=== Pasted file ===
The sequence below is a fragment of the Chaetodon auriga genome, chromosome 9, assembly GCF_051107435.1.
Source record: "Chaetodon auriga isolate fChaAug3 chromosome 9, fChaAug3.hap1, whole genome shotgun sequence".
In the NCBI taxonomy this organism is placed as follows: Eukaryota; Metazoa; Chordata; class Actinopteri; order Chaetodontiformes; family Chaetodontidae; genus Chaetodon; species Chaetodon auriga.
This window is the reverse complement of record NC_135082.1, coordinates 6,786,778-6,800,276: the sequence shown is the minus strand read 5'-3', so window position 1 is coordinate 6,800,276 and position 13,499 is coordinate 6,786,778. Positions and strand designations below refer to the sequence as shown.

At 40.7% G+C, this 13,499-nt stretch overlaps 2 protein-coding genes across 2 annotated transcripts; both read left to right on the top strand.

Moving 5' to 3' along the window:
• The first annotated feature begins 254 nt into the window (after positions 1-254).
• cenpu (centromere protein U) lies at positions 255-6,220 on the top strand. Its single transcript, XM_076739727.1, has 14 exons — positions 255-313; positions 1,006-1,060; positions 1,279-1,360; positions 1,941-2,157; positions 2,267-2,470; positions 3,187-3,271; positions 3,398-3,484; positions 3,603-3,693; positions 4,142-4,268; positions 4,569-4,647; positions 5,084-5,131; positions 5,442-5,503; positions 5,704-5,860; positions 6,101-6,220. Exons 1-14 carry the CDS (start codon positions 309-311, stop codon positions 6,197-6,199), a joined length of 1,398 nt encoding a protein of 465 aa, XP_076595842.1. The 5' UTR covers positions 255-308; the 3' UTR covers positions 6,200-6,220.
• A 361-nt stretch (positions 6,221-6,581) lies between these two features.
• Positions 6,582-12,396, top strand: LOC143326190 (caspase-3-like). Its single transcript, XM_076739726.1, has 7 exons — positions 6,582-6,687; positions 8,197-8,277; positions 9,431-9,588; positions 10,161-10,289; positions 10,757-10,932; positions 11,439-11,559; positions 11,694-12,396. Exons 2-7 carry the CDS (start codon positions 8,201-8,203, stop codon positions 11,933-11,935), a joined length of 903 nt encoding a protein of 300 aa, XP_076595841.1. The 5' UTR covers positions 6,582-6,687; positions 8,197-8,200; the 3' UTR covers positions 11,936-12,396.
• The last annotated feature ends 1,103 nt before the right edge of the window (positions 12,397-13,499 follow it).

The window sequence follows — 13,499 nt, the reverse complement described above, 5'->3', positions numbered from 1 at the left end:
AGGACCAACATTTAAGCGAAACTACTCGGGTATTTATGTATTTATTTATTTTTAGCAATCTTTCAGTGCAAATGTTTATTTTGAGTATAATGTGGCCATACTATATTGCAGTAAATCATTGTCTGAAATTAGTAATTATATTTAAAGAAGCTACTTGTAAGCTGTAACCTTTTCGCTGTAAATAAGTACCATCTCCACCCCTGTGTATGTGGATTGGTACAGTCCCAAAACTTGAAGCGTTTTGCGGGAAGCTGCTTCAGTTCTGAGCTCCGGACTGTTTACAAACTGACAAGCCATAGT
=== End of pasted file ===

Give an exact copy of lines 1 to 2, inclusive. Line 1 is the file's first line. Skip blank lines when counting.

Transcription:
The sequence below is a fragment of the Chaetodon auriga genome, chromosome 9, assembly GCF_051107435.1.
Source record: "Chaetodon auriga isolate fChaAug3 chromosome 9, fChaAug3.hap1, whole genome shotgun sequence".